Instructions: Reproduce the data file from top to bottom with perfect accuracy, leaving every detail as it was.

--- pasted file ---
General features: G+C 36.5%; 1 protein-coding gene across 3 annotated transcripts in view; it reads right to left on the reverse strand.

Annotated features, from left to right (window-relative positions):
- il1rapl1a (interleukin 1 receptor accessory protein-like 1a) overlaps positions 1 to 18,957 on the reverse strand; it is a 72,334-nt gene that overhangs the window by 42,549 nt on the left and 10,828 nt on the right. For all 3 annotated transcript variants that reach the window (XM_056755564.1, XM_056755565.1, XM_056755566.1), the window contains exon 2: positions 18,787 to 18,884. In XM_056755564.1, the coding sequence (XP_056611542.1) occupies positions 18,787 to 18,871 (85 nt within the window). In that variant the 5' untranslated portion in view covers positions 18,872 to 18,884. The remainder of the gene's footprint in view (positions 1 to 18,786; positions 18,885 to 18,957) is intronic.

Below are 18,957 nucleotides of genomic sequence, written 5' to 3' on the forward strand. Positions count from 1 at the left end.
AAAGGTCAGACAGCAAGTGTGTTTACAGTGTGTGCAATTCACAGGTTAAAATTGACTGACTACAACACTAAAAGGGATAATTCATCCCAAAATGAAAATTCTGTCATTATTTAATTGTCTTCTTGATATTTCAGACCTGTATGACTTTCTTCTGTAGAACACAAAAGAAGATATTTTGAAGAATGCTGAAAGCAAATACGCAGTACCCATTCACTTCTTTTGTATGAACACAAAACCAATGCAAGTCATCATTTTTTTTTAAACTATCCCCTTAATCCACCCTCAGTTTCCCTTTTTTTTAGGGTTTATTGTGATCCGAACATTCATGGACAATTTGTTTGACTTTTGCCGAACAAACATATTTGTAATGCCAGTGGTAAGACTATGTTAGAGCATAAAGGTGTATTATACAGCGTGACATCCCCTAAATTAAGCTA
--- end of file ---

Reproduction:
General features: G+C 36.5%; 1 protein-coding gene across 3 annotated transcripts in view; it reads right to left on the reverse strand.

Annotated features, from left to right (window-relative positions):
- il1rapl1a (interleukin 1 receptor accessory protein-like 1a) overlaps positions 1 to 18,957 on the reverse strand; it is a 72,334-nt gene that overhangs the window by 42,549 nt on the left and 10,828 nt on the right. For all 3 annotated transcript variants that reach the window (XM_056755564.1, XM_056755565.1, XM_056755566.1), the window contains exon 2: positions 18,787 to 18,884. In XM_056755564.1, the coding sequence (XP_056611542.1) occupies positions 18,787 to 18,871 (85 nt within the window). In that variant the 5' untranslated portion in view covers positions 18,872 to 18,884. The remainder of the gene's footprint in view (positions 1 to 18,786; positions 18,885 to 18,957) is intronic.

Below are 18,957 nucleotides of genomic sequence, written 5' to 3' on the forward strand. Positions count from 1 at the left end.
AAAGGTCAGACAGCAAGTGTGTTTACAGTGTGTGCAATTCACAGGTTAAAATTGACTGACTACAACACTAAAAGGGATAATTCATCCCAAAATGAAAATTCTGTCATTATTTAATTGTCTTCTTGATATTTCAGACCTGTATGACTTTCTTCTGTAGAACACAAAAGAAGATATTTTGAAGAATGCTGAAAGCAAATACGCAGTACCCATTCACTTCTTTTGTATGAACACAAAACCAATGCAAGTCATCATTTTTTTTTAAACTATCCCCTTAATCCACCCTCAGTTTCCCTTTTTTTTAGGGTTTATTGTGATCCGAACATTCATGGACAATTTGTTTGACTTTTGCCGAACAAACATATTTGTAATGCCAGTGGTAAGACTATGTTAGAGCATAAAGGTGTATTATACAGCGTGACATCCCCTAAATTAAGCTA